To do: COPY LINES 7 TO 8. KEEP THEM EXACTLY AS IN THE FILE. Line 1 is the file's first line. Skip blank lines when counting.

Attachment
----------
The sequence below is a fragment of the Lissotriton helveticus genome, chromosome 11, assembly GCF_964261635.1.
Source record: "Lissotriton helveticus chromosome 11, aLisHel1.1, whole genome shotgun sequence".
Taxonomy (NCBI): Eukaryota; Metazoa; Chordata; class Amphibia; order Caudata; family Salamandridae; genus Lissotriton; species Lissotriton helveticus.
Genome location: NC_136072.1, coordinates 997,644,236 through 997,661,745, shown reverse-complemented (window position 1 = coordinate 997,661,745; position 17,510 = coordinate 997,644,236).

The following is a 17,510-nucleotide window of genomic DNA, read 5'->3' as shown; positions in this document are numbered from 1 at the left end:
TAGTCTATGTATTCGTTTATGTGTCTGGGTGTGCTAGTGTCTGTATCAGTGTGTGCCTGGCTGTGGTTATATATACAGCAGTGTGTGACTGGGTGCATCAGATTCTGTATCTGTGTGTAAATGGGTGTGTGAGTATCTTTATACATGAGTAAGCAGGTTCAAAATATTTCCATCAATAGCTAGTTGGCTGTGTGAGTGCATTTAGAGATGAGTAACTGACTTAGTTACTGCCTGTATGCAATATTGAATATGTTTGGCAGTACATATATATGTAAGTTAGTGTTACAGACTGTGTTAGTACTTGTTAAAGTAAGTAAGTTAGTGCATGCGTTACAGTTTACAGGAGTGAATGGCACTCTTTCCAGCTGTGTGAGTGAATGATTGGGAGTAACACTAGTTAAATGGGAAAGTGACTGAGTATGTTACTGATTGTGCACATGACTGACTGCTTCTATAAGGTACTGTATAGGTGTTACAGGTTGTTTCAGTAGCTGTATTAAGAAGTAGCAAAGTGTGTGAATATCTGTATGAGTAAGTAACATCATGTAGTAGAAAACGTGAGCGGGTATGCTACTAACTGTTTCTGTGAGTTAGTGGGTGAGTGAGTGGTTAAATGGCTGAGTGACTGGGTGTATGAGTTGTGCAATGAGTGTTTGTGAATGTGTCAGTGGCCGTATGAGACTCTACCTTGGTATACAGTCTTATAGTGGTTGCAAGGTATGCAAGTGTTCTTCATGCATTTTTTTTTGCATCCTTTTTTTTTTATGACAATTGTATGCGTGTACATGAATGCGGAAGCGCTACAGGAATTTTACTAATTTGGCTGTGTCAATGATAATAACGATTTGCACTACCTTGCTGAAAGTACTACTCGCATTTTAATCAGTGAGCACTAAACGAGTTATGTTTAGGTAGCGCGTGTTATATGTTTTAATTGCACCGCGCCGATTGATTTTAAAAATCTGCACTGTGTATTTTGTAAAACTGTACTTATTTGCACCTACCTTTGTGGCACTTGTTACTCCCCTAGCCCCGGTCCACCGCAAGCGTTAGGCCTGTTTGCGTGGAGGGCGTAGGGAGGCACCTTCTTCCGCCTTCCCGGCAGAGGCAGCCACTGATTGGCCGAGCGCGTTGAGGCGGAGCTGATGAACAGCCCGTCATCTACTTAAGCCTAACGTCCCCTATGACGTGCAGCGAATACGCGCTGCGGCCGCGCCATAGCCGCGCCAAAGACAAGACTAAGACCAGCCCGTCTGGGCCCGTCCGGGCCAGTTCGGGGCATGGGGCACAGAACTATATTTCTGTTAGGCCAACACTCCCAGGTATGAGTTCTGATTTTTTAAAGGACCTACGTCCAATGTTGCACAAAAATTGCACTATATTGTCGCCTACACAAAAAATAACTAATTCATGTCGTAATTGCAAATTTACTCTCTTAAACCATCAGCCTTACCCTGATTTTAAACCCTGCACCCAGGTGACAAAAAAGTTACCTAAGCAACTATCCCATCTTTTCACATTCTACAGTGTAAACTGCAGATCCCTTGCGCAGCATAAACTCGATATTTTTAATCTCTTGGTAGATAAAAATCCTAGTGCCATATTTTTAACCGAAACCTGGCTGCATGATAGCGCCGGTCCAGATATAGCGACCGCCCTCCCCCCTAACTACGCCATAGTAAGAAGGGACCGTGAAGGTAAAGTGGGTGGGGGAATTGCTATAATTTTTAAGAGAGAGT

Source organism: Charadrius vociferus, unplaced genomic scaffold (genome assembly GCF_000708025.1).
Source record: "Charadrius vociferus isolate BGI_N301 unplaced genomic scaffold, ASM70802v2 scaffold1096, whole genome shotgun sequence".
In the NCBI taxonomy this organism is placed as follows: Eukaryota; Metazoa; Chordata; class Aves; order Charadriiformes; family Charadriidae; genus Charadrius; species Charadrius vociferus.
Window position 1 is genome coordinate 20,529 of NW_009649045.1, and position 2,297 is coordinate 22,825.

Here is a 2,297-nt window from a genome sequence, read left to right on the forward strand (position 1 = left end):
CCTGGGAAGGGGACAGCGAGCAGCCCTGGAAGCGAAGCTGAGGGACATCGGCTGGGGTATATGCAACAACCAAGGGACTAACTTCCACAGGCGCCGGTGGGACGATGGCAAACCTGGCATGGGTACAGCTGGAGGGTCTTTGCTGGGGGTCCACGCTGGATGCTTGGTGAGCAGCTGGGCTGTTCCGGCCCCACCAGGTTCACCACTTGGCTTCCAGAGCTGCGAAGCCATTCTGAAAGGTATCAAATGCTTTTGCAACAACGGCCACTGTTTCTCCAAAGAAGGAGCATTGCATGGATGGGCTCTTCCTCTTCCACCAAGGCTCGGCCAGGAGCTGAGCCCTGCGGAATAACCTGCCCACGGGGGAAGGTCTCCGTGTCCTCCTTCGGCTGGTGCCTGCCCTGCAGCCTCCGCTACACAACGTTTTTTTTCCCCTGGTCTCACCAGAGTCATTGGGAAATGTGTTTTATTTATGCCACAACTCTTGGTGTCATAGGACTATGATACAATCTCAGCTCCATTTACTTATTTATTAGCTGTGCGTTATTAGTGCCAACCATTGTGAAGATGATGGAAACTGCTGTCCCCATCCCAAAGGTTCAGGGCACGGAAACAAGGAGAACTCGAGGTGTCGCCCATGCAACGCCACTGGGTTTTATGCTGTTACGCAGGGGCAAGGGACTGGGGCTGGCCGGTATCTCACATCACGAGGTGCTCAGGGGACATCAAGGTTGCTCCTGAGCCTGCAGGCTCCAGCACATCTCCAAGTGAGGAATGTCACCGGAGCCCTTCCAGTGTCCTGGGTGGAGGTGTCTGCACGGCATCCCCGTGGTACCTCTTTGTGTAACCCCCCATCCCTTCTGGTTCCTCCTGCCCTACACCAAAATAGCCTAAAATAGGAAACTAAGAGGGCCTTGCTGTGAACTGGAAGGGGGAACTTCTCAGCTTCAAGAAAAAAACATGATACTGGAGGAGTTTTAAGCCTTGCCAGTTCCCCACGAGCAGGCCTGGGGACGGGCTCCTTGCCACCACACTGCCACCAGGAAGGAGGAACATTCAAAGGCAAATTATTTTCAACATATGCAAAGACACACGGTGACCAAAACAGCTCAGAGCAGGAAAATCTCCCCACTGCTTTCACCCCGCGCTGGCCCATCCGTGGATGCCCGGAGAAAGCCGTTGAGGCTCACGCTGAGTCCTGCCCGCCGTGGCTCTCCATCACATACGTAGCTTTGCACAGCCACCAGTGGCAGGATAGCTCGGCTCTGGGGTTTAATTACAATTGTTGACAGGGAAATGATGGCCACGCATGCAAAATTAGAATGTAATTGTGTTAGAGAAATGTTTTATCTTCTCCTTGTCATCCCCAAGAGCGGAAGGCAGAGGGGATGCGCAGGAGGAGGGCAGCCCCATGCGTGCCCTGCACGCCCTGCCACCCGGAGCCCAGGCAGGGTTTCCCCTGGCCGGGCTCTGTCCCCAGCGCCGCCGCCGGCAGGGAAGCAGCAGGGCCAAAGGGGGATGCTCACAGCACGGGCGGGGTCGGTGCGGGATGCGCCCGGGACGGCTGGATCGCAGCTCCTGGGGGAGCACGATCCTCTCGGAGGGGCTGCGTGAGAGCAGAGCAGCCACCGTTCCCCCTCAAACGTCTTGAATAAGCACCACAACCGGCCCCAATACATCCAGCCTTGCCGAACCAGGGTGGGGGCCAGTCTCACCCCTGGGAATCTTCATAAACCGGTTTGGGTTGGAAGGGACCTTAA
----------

Source organism: Charadrius vociferus, unplaced genomic scaffold (genome assembly GCF_000708025.1).
Source record: "Charadrius vociferus isolate BGI_N301 unplaced genomic scaffold, ASM70802v2 scaffold1096, whole genome shotgun sequence".